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Sulla in a dream first saw Venus with the weapons of Mars as Venus Victrix and made her his personal patroness. In the night before the battle of Pharsalus 48 B.C. Pompey dreamed of Venus Victrix - seemingly a lucky sign. Caesar sacrificed to Venus Genetrix, but issued as watchword 'Venus Victrix', and defeated Pompey!
RB77309. Bronze as (or dupondius), RIC III AP1389a, BMCRE IV AP2202, Cohen III 17, SRCV II 4721, Hunter II -, VF, nice portrait, nice dark green patina, well centered on a tight flan, some light corrosion, weight 11.868 g, maximum diameter 26.3 mm, die axis 195o, Rome mint, struck under Antoninus Pius, 157 - 161 A.D.; obverse FAVSTINA AVGVSTA, draped bust right, hair in waves and bun at the back; reverse AVGVSTI PII FIL, Venus Victrix standing slightly left, head left, Victory offering wreath in her extended right hand, left hand on shield set on a helmet, S - C flanking across lower half of field; $100.00 (€89.00)
 


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Lucifer means lightbringer, from the Latin lux light and ferre to bear or bring. The word Lucifer is found in only one place in the Bible -- Isaiah 14:12 -- but only in the King James and related versions: How art thou fallen from heaven, O Lucifer, son of the morning! The King James Version is based on the Vulgate, the Latin translation of Jerome. Jerome translated the Hebrew helel (bright or brilliant one) as lucifer, which was a reasonable Latin equivalent. And yet it is this lucifer, the bright one or lightbearer, that came to be understood by so many as the name for Satan, Lord of Darkness.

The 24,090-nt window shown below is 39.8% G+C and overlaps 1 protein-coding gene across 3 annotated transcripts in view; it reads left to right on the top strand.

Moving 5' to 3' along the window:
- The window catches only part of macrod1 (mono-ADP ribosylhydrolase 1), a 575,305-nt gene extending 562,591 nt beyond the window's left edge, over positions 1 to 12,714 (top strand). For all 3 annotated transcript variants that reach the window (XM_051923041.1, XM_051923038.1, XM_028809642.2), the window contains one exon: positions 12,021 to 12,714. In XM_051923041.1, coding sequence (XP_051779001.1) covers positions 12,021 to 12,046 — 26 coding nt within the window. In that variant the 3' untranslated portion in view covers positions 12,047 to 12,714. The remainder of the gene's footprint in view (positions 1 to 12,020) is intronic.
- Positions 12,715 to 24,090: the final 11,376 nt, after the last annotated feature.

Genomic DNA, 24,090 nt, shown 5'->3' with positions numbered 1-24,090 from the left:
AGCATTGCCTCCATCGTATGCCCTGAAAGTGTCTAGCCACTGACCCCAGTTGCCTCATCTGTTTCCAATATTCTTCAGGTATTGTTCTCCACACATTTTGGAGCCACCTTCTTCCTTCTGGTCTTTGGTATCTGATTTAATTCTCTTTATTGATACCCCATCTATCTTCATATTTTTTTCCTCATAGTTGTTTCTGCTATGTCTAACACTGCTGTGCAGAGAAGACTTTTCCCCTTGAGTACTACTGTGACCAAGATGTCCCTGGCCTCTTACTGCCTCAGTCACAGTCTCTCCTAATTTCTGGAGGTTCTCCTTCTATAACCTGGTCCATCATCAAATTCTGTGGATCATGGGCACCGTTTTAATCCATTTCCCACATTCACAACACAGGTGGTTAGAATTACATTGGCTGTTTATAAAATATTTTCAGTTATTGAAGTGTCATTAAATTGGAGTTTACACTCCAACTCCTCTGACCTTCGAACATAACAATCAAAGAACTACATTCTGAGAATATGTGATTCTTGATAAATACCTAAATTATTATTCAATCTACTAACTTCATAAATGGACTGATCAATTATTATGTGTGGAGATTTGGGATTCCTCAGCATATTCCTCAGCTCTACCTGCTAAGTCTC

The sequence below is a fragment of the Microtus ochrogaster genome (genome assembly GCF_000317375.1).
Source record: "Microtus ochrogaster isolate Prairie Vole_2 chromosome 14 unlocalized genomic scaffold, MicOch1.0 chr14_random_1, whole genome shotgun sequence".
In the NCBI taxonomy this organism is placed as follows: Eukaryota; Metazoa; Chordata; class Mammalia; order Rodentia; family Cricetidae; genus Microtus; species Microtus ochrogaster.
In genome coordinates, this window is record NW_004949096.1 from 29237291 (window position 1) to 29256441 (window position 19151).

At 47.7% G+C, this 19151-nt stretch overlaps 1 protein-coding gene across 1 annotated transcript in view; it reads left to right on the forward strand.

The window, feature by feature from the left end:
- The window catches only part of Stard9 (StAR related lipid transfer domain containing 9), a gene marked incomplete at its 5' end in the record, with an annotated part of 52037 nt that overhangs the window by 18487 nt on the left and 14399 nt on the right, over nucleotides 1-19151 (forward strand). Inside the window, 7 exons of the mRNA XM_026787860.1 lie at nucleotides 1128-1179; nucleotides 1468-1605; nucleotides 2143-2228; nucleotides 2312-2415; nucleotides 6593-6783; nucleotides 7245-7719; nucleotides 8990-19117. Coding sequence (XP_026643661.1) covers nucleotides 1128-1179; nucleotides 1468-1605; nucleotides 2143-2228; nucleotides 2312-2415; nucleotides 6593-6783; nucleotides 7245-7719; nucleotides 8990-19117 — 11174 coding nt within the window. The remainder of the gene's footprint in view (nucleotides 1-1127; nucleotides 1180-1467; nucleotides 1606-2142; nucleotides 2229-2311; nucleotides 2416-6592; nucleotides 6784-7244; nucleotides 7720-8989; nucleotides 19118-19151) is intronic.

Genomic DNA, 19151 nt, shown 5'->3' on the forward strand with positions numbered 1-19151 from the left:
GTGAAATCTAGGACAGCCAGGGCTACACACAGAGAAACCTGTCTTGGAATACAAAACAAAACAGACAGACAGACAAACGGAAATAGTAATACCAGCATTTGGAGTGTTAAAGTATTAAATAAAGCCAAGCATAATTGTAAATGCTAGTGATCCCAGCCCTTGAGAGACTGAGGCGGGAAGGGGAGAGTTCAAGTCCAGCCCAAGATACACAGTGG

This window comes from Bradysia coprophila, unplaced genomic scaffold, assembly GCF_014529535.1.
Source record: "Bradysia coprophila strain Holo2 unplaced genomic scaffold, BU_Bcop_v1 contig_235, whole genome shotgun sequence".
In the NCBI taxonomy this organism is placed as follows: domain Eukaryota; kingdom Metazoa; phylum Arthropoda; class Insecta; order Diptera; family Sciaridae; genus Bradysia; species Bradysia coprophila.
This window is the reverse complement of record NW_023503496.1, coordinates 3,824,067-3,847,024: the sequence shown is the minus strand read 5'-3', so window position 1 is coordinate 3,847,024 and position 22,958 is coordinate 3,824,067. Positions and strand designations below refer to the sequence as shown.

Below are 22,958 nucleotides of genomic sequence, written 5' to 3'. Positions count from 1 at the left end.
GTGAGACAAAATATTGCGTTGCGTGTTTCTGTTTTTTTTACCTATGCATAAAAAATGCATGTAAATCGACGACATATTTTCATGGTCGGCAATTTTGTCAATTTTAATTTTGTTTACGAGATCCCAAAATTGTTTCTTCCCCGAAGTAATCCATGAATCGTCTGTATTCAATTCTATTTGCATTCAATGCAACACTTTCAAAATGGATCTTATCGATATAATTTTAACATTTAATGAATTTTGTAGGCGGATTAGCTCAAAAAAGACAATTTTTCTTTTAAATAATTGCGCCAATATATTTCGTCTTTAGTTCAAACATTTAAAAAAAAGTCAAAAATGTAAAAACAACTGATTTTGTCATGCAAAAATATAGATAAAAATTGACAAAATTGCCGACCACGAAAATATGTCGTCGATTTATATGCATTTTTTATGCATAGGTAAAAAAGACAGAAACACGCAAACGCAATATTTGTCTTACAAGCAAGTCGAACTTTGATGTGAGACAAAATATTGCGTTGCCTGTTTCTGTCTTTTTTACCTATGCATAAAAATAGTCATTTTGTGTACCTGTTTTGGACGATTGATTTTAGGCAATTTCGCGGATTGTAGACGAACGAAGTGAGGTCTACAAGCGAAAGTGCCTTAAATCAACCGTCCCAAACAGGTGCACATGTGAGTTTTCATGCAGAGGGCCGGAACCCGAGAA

RB78077. Orichalcum sestertius, RIC III MA1629, Cohen II 87, BMCRE IV MA897, Hunter II 25, SRCV II -, F, well centered, graffiti, corrosion, rough areas, flan crack, weight 22.960 g, maximum diameter 31.8 mm, die axis 0o, Rome mint, struck under Marcus Aurelius, 161 - 175 A.D.; obverse FAVSTINA AVGVSTA, draped bust right, hair wavy and drawn back into coil at back; reverse DIANA LVCIF, Diana standing slightly left, head left, flaming torch held transverse left in both hands, S - C flanking across field below center; big 32mm brass!; $90.00 (€80.10)
 


Faustina Junior, Augusta 146 - Winter 175/176 A.D., Provincial Bronze Brockage

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A brockage occurs when a blank is struck with a previously struck coin which adhered to the opposite die.
Click here to read a detailed explanation.
ER62241. Bronze AE 26, Brockage, aVF, weight 10.874 g, maximum diameter 25.5 mm, Provincial mint, obverse ΦAVCTEINA - CEBACTH, draped bust right, hair in bun behind; reverse incuse of the obverse; $70.00 (€62.30)
 


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Juno was the chief female divinity in the Roman pantheon. She was the wife of Jupiter and a member of the Capitoline Triad. She had many different aspects, such as Juno Moneta, Juno Sospita and Juno Lucina, but here she is depicted as Juno Regina, "Juno the Queen." Juno is usually shown holding a patera, scepter or a statuette of Athena, and is often accompanied by a peacock.
RB78070. Orichalcum sestertius, RIC III MA1645, Cohen III 121, BMCRE IV MA915, Hunter II 45, SRCV II 5276 var. (stephane), F, chipped glossy green patina, corrosion, weight 23.811 g, maximum diameter 30.9 mm, die axis 0o, Rome mint, struck under Marcus Aurelius, 161 - 175 A.D.; obverse FAVSTINA AVGVSTA, draped bust right, wearing double band of pearls, hair waived and fastened in chignon low at the back of head; reverse IVNO, Juno standing facing, head left, patera in right hand, long scepter vertical behind in left hand, peacock at feet left, S - C across field at center; from the Butte College Foundation, ex Lindgren; $45.00 (€40.05)